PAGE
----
A couple of other panelists gave research-based talks on literary figures. Professor Adeline Wakefield gave two whimsical lectures in which she proposed speculative theories of fae influence on her favorite works of art and literature. In one, she argued that a brief stay in the court of Queen Mab caused Dante Gabriel Rossetti’s painting style to change dramatically in the mid 1880s, and in another she suggested that Lewis Carroll’s Alice in Wonderland was based on Alice Liddell’s real encounters with magical folk. I’m not sure that I followed Professor Wakefield all the way to her conclusions, but I enjoyed the journey and learned a lot about Rossetti’s style and the composition of Carroll’s most famous story. Professor Mark Donnelly, who is known in the steampunk scene as an expert on bartitsu (the fighting style popularized by Sherlock Holmes), took a more grounded approach to his lecture on Sir Arthur Conan Doyle and the Cottingley faerie photograph hoax. Donnelly examined Doyle’s family connection to fantastical artwork as well as his interest in the Spiritualist movement in order to explain how a man so renowned for creating one of the most brilliant and pragmatic characters in literature could have been duped by one of the most famous hoaxes of the early twentieth century.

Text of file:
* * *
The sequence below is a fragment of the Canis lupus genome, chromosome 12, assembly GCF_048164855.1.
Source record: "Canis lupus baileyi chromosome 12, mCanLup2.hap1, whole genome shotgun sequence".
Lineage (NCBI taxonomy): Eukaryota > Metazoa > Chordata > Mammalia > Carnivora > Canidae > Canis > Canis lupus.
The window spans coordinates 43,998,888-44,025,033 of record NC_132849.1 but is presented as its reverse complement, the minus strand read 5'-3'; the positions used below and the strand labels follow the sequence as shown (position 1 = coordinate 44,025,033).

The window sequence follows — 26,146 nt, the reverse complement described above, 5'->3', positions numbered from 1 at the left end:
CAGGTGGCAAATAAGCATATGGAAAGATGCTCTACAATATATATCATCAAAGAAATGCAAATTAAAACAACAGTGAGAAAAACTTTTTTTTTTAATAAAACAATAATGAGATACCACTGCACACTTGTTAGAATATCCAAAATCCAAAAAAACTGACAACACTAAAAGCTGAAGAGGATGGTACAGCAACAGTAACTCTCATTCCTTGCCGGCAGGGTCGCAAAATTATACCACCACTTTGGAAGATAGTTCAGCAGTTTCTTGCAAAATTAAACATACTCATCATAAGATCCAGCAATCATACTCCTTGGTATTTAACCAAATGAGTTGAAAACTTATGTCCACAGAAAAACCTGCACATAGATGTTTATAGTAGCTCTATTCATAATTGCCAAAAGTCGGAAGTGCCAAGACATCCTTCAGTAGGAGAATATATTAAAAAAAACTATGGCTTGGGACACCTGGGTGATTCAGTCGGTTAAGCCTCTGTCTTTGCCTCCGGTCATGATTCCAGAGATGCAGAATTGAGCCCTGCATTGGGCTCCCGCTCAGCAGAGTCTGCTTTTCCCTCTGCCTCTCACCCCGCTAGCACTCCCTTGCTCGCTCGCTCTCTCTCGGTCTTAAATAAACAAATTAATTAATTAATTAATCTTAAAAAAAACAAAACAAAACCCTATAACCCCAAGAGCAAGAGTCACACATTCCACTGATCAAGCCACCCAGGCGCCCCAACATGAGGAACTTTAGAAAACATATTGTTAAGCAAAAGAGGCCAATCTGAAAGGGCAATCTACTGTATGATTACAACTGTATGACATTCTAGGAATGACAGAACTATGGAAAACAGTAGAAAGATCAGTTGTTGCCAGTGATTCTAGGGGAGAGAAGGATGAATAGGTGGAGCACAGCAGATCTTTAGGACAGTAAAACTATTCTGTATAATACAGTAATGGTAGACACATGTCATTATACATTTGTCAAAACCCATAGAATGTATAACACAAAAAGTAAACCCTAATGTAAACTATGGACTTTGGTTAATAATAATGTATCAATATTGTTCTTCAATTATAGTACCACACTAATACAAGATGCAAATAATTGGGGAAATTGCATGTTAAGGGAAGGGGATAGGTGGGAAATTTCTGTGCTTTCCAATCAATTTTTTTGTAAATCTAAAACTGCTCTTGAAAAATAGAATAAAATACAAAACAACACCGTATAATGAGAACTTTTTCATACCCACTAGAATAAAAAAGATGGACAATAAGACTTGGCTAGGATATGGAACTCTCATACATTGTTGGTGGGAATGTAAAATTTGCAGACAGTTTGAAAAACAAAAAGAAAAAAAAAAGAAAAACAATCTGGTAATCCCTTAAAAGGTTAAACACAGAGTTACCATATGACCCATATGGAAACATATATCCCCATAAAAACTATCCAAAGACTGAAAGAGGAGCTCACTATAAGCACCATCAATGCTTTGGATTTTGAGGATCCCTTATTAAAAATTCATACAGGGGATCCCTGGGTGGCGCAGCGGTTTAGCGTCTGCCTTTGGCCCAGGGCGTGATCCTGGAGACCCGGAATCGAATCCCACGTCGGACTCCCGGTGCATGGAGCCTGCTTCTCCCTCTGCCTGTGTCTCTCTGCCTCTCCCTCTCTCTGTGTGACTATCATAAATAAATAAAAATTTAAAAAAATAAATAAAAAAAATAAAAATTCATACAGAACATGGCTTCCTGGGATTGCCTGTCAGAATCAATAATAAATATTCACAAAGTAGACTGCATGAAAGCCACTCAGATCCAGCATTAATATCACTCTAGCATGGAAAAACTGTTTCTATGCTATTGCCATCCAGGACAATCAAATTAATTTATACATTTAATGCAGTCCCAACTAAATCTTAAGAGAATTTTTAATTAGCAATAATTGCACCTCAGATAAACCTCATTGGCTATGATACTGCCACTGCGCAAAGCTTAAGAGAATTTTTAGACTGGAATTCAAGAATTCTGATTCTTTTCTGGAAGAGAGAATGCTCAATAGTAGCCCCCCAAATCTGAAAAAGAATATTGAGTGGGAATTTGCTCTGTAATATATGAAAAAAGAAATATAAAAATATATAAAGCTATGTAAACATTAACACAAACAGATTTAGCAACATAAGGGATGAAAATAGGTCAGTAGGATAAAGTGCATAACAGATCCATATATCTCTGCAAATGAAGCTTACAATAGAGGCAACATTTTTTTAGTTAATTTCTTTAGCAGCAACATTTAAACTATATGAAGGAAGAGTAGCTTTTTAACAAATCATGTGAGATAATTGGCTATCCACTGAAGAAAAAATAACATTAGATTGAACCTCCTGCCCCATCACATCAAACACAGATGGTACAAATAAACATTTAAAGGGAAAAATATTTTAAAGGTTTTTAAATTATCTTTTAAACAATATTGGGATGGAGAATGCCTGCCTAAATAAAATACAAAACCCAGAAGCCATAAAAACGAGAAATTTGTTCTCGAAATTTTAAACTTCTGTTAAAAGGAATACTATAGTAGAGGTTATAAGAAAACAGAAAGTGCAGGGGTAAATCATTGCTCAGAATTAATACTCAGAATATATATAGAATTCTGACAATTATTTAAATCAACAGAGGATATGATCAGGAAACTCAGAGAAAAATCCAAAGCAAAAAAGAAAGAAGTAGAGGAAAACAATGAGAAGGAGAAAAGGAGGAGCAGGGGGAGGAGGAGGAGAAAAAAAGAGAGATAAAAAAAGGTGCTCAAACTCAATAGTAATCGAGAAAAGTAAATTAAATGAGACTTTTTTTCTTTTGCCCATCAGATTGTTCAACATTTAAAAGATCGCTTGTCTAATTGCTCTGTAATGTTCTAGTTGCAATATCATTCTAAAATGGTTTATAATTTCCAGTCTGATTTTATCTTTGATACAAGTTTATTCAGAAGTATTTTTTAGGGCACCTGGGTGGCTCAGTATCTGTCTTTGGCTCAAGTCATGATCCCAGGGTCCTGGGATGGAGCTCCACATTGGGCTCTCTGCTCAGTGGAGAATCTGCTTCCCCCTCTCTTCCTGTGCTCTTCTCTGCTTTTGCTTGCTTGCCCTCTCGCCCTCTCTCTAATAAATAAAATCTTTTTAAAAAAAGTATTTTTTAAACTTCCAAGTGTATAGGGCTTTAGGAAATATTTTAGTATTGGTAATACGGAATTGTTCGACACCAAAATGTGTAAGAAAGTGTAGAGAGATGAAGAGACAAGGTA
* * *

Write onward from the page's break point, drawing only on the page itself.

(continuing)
The Mad Hattress shares her silks skills

Apart from these book-based panels, many of the other activities at the con focused on learning and doing. I unfortunately didn’t make it to any of the crafting workshops, but I heard that others had a great time learning how to paint on feathers and make floral wreathes. Several performers offered opportunities to learn their skills, such as the Mad Hattress who gave lessons on using aerial silks all weekend and the belly dancers who frequently invited others to join their impromtu dance circles. And although most of the programming  was not especially designed for children, Glimmerdark encouraged an atmosphere of play. Apart from the usual board game room found at many conventions, Glimmerdark also offered an Escape Room, a LARPing session, and a few game-themed panels.